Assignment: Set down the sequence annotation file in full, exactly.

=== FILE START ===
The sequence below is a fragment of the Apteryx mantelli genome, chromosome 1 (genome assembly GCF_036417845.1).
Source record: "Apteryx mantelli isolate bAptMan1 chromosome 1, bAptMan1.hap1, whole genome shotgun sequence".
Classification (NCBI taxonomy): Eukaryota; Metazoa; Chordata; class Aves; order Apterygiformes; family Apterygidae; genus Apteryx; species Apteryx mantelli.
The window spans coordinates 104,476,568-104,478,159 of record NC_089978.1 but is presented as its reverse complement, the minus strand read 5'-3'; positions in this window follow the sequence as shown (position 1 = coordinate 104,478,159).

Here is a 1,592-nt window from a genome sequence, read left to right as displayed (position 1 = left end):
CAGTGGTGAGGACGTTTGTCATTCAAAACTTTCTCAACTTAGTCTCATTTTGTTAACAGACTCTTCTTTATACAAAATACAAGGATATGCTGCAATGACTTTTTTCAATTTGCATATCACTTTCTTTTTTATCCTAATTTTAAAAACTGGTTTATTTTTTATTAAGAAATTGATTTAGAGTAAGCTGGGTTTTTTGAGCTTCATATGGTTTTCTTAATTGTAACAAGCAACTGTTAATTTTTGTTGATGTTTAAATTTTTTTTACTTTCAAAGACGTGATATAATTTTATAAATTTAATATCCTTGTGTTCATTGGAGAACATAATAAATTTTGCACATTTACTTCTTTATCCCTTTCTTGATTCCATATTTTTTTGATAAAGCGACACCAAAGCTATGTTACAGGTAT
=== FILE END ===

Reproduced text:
The sequence below is a fragment of the Apteryx mantelli genome, chromosome 1 (genome assembly GCF_036417845.1).
Source record: "Apteryx mantelli isolate bAptMan1 chromosome 1, bAptMan1.hap1, whole genome shotgun sequence".
Classification (NCBI taxonomy): Eukaryota; Metazoa; Chordata; class Aves; order Apterygiformes; family Apterygidae; genus Apteryx; species Apteryx mantelli.
The window spans coordinates 104,476,568-104,478,159 of record NC_089978.1 but is presented as its reverse complement, the minus strand read 5'-3'; positions in this window follow the sequence as shown (position 1 = coordinate 104,478,159).

Here is a 1,592-nt window from a genome sequence, read left to right as displayed (position 1 = left end):
CAGTGGTGAGGACGTTTGTCATTCAAAACTTTCTCAACTTAGTCTCATTTTGTTAACAGACTCTTCTTTATACAAAATACAAGGATATGCTGCAATGACTTTTTTCAATTTGCATATCACTTTCTTTTTTATCCTAATTTTAAAAACTGGTTTATTTTTTATTAAGAAATTGATTTAGAGTAAGCTGGGTTTTTTGAGCTTCATATGGTTTTCTTAATTGTAACAAGCAACTGTTAATTTTTGTTGATGTTTAAATTTTTTTTACTTTCAAAGACGTGATATAATTTTATAAATTTAATATCCTTGTGTTCATTGGAGAACATAATAAATTTTGCACATTTACTTCTTTATCCCTTTCTTGATTCCATATTTTTTTGATAAAGCGACACCAAAGCTATGTTACAGGTAT